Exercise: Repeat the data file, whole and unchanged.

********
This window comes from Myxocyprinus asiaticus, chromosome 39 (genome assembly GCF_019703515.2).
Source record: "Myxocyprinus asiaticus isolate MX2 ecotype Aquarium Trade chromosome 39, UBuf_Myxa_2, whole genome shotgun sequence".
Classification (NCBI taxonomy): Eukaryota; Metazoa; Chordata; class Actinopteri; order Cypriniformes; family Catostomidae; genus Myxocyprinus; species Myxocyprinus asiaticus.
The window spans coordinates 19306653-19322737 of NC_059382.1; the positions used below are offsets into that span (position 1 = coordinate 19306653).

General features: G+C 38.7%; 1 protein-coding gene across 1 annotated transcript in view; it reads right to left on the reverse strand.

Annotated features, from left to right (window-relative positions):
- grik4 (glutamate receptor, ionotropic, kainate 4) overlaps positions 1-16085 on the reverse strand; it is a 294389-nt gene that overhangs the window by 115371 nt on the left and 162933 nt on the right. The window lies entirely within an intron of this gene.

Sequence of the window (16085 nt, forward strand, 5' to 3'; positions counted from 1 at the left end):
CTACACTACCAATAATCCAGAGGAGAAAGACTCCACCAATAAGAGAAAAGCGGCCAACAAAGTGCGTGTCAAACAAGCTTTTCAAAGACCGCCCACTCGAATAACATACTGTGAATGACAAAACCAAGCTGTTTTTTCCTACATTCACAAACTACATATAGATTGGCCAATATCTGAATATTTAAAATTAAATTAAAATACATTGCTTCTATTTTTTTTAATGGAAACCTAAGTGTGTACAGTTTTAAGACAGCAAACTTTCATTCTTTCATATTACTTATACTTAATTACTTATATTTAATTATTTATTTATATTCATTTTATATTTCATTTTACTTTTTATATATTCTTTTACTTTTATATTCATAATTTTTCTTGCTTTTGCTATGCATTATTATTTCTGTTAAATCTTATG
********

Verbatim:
This window comes from Myxocyprinus asiaticus, chromosome 39 (genome assembly GCF_019703515.2).
Source record: "Myxocyprinus asiaticus isolate MX2 ecotype Aquarium Trade chromosome 39, UBuf_Myxa_2, whole genome shotgun sequence".
Classification (NCBI taxonomy): Eukaryota; Metazoa; Chordata; class Actinopteri; order Cypriniformes; family Catostomidae; genus Myxocyprinus; species Myxocyprinus asiaticus.
The window spans coordinates 19306653-19322737 of NC_059382.1; the positions used below are offsets into that span (position 1 = coordinate 19306653).

General features: G+C 38.7%; 1 protein-coding gene across 1 annotated transcript in view; it reads right to left on the reverse strand.

Annotated features, from left to right (window-relative positions):
- grik4 (glutamate receptor, ionotropic, kainate 4) overlaps positions 1-16085 on the reverse strand; it is a 294389-nt gene that overhangs the window by 115371 nt on the left and 162933 nt on the right. The window lies entirely within an intron of this gene.

Sequence of the window (16085 nt, forward strand, 5' to 3'; positions counted from 1 at the left end):
CTACACTACCAATAATCCAGAGGAGAAAGACTCCACCAATAAGAGAAAAGCGGCCAACAAAGTGCGTGTCAAACAAGCTTTTCAAAGACCGCCCACTCGAATAACATACTGTGAATGACAAAACCAAGCTGTTTTTTCCTACATTCACAAACTACATATAGATTGGCCAATATCTGAATATTTAAAATTAAATTAAAATACATTGCTTCTATTTTTTTTAATGGAAACCTAAGTGTGTACAGTTTTAAGACAGCAAACTTTCATTCTTTCATATTACTTATACTTAATTACTTATATTTAATTATTTATTTATATTCATTTTATATTTCATTTTACTTTTTATATATTCTTTTACTTTTATATTCATAATTTTTCTTGCTTTTGCTATGCATTATTATTTCTGTTAAATCTTATG